So when I ended up at Sudden seven years later, it was a dream job. I jumped in right away with sourcing and designing industrial coffee brewing equipment. Sudden’s founders, Josh and Kalle, were extremely invested in my professional development, and they also gave me a lot of autonomy. They handed me this wild mechanical project, and said, “No one’s ever done this before, but you can figure it out.” So I did, and I kept doing more projects, and eventually I ended up with a VP title.

A few months ago, I started taking on freelance work—mostly writing and mechanical projects. The writing is focused on creating HR policies, manuals, blog posts, and handbooks for coffee companies, and I’m also writing a book this year.

I’m also interested in working with specialty coffee companies who are getting into the RTD space. It can be challenging to find scaled brewing solutions that deliver consistent high quality and shelf stability. And operationally there can be so many challenges, too. But I really believe in RTDs as an important way to make specialty coffee accessible to a new audience. So it’s exciting to me that my work over the past few years puts me into that space in terms of experience.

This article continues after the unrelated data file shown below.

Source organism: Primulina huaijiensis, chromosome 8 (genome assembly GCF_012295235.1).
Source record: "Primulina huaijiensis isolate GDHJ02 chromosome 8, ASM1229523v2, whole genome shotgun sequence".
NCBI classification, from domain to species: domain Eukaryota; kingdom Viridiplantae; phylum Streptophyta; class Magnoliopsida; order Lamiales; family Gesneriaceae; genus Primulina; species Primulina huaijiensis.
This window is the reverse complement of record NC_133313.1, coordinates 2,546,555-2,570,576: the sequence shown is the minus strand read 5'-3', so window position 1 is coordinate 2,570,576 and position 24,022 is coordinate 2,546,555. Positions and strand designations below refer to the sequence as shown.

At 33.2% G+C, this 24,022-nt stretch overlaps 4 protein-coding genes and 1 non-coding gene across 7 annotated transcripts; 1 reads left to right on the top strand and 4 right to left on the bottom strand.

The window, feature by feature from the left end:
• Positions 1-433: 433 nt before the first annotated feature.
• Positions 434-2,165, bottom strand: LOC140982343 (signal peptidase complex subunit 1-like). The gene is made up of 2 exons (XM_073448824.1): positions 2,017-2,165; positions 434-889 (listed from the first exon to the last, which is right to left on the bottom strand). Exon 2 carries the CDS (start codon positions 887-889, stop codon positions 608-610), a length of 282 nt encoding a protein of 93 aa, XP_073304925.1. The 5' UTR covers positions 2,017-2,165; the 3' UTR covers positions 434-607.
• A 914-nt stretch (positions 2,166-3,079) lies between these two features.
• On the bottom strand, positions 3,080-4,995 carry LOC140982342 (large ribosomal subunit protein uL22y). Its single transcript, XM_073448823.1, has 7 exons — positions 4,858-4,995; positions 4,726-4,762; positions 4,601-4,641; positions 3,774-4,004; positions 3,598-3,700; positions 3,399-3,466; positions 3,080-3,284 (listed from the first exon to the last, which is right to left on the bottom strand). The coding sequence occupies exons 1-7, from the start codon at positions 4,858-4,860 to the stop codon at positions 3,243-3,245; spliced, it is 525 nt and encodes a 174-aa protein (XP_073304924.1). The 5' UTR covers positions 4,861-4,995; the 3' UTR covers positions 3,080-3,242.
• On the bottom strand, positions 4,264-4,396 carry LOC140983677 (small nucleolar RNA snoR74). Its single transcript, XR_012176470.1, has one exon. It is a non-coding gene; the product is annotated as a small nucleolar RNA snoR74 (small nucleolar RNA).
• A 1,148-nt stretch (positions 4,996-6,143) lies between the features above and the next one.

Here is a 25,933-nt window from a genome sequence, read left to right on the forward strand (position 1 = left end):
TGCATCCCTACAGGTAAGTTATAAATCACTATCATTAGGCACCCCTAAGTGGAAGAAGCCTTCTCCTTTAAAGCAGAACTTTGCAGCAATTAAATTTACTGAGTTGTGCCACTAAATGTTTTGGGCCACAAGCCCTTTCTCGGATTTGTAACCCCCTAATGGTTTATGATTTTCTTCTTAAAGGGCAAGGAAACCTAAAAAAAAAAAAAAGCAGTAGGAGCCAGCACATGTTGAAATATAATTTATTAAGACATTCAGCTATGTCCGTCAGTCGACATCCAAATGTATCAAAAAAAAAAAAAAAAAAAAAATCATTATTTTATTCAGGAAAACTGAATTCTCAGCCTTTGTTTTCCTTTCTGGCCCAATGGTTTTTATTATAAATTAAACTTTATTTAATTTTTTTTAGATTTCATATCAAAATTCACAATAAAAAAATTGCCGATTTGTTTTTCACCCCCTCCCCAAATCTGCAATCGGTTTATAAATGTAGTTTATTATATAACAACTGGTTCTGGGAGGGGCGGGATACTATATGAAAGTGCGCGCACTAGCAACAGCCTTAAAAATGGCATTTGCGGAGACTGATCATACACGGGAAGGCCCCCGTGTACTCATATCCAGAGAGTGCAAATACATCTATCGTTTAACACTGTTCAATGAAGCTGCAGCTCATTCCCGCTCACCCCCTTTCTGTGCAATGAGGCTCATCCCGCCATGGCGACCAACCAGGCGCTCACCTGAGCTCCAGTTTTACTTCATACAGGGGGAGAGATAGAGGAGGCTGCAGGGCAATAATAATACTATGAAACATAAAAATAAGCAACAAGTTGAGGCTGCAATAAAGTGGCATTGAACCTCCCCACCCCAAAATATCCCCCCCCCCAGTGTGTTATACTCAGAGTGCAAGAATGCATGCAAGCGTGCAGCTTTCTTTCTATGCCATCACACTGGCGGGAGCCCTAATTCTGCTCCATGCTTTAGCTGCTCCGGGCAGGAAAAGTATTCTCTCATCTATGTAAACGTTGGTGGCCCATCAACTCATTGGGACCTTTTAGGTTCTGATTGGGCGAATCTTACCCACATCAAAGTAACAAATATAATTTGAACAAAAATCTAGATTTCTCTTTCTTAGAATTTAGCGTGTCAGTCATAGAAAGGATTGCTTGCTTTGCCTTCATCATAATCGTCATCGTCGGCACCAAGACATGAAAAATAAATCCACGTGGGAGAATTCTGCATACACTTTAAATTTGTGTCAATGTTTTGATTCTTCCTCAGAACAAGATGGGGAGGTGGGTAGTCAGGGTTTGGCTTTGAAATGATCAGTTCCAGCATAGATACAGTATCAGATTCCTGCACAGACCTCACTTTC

Over the past month, I’ve been transitioning into full-time freelance work. I’d like to focus on writing, community organizing, building cool coffee science projects, and growing my webshop, Umeshiso. I’m expanding the wholesale part of my business and introducing some fun options like custom engraving.

It is definitely weird to realize that, in a few more weeks, I won’t be at Sudden anymore. I was the first employee, and I can’t begin to express how much it means to me. I know it’s normal to transition, and I am proud of myself for starting my own businesses and being responsive to my own development as a human. But I will miss the team a lot! So it’s a tender time for me right now, with a lot of growth and looking forward, while I honor everything that has brought me to this place.

Your father led tea ceremonies. Where and when? Tell us more about this, and how that influenced your life/career.

My dad’s name was Paul Motoyoshi. He was one of the funniest people I’ve ever met, and one of the smartest, and kindest, and most eccentric. He was born in a US concentration camp during World War II, and after the war there was intense pressure on Japanese Americans to assimilate. But no one on the Japanese side of my family gave two fucks about what they were “supposed” to do. This landed some of them in prison a few times, for protesting different oppressive structures throughout history.